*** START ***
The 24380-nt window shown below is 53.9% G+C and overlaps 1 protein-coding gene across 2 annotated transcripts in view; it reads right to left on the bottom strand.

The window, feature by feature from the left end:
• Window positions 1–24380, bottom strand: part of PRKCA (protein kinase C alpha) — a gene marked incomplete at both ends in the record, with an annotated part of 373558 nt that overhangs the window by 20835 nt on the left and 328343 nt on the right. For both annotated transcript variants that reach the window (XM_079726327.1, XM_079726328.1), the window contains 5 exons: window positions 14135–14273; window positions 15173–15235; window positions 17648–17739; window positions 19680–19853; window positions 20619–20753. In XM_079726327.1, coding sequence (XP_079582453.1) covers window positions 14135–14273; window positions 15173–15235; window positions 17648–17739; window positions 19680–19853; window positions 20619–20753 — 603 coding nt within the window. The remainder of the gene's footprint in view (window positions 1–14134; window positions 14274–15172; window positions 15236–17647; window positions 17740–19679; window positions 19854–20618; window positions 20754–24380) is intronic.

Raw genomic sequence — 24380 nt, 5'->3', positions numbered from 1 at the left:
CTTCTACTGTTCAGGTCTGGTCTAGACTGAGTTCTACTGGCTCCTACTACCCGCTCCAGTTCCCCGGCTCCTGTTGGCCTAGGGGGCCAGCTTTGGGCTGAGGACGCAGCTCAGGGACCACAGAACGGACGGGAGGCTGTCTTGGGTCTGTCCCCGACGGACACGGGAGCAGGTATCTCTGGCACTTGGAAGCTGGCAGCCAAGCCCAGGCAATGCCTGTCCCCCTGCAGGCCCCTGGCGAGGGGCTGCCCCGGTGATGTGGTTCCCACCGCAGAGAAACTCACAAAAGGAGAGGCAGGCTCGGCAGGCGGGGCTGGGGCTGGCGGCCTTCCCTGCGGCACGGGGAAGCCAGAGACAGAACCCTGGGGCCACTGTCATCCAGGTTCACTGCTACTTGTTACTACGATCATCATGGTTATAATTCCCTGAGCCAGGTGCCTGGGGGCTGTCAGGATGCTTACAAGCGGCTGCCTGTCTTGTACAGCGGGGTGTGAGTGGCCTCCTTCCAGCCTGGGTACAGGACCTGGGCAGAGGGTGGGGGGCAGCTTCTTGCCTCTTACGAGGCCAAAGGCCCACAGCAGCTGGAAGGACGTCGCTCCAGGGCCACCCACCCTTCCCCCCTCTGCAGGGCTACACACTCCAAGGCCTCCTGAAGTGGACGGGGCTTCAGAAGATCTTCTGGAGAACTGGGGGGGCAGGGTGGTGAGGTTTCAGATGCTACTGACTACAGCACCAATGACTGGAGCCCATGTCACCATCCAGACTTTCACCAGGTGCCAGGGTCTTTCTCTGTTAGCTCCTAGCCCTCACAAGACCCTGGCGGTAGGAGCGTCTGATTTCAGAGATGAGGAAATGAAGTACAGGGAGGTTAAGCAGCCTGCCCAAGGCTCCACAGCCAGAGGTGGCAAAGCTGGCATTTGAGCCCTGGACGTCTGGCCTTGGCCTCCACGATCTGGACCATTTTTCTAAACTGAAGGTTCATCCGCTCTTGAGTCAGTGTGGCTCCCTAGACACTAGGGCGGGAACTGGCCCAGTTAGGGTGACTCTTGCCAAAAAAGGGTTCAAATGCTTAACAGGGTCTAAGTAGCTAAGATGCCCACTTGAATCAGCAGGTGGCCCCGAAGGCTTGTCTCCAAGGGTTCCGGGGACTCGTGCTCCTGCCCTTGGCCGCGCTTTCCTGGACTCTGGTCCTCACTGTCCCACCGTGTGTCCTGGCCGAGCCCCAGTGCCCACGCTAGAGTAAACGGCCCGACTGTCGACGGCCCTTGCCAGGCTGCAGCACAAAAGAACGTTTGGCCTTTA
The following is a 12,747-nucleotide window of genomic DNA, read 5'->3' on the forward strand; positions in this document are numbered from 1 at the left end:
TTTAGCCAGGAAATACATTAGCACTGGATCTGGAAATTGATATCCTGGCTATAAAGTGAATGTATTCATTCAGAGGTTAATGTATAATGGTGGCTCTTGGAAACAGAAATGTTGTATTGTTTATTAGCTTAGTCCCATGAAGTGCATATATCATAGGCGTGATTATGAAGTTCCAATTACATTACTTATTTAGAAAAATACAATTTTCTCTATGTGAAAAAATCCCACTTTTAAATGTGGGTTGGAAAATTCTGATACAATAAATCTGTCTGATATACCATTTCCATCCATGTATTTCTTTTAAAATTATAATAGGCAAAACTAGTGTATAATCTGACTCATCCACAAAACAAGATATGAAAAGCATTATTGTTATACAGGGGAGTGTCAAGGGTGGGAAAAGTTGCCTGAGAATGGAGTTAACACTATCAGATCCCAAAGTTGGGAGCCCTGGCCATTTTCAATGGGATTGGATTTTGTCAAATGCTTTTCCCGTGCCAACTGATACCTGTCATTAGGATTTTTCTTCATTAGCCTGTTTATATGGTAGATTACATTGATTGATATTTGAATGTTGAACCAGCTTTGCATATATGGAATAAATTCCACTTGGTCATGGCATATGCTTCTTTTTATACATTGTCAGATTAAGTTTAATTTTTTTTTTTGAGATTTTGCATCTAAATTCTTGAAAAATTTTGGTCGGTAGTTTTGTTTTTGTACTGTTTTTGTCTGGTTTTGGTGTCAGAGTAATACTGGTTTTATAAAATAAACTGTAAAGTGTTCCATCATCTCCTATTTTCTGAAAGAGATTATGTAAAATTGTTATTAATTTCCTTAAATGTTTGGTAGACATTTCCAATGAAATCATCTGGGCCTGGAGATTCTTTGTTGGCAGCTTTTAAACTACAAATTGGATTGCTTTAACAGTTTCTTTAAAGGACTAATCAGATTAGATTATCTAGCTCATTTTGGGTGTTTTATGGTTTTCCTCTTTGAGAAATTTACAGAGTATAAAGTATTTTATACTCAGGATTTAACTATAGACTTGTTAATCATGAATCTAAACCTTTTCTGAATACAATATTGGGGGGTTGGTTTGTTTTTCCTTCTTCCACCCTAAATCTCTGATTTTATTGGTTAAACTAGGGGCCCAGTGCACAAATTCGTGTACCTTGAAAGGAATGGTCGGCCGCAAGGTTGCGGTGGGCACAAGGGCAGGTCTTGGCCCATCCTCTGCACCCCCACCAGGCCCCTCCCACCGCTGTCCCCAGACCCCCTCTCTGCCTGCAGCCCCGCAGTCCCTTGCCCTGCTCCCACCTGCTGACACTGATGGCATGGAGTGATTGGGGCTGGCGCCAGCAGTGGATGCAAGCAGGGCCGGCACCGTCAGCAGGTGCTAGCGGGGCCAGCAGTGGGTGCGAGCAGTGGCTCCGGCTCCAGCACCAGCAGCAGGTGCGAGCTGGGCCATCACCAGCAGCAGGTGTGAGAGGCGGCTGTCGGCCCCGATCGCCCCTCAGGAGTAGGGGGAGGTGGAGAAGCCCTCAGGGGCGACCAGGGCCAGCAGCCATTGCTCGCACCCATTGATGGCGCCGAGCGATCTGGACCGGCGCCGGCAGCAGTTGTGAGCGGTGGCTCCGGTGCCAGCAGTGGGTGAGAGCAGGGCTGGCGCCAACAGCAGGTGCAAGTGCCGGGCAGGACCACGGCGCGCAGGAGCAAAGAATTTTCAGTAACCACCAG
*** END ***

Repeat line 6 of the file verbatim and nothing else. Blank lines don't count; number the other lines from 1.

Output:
The following is a 12,747-nucleotide window of genomic DNA, read 5'->3' on the forward strand; positions in this document are numbered from 1 at the left end: